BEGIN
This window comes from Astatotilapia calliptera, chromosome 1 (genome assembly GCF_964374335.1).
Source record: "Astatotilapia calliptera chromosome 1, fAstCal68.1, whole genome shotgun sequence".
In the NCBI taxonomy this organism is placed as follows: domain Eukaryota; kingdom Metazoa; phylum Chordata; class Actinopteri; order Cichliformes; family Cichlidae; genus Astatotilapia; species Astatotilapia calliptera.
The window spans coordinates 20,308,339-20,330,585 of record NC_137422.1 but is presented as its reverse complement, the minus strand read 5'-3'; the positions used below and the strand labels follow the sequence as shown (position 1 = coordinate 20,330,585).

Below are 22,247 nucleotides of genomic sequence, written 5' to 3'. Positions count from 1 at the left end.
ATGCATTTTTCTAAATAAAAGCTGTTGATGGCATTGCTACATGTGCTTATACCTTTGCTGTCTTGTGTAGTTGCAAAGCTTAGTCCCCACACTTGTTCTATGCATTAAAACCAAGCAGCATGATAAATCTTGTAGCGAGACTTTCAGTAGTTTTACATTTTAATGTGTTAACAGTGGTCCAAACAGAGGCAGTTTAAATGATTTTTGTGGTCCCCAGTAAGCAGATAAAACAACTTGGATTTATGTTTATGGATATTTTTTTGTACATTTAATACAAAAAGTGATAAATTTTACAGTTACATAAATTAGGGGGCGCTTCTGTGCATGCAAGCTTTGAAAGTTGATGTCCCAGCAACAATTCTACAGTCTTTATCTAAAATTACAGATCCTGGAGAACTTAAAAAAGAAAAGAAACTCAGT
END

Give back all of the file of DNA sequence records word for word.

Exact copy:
This window comes from Astatotilapia calliptera, chromosome 1 (genome assembly GCF_964374335.1).
Source record: "Astatotilapia calliptera chromosome 1, fAstCal68.1, whole genome shotgun sequence".
In the NCBI taxonomy this organism is placed as follows: domain Eukaryota; kingdom Metazoa; phylum Chordata; class Actinopteri; order Cichliformes; family Cichlidae; genus Astatotilapia; species Astatotilapia calliptera.
The window spans coordinates 20,308,339-20,330,585 of record NC_137422.1 but is presented as its reverse complement, the minus strand read 5'-3'; the positions used below and the strand labels follow the sequence as shown (position 1 = coordinate 20,330,585).

Below are 22,247 nucleotides of genomic sequence, written 5' to 3'. Positions count from 1 at the left end.
ATGCATTTTTCTAAATAAAAGCTGTTGATGGCATTGCTACATGTGCTTATACCTTTGCTGTCTTGTGTAGTTGCAAAGCTTAGTCCCCACACTTGTTCTATGCATTAAAACCAAGCAGCATGATAAATCTTGTAGCGAGACTTTCAGTAGTTTTACATTTTAATGTGTTAACAGTGGTCCAAACAGAGGCAGTTTAAATGATTTTTGTGGTCCCCAGTAAGCAGATAAAACAACTTGGATTTATGTTTATGGATATTTTTTTGTACATTTAATACAAAAAGTGATAAATTTTACAGTTACATAAATTAGGGGGCGCTTCTGTGCATGCAAGCTTTGAAAGTTGATGTCCCAGCAACAATTCTACAGTCTTTATCTAAAATTACAGATCCTGGAGAACTTAAAAAAGAAAAGAAACTCAGT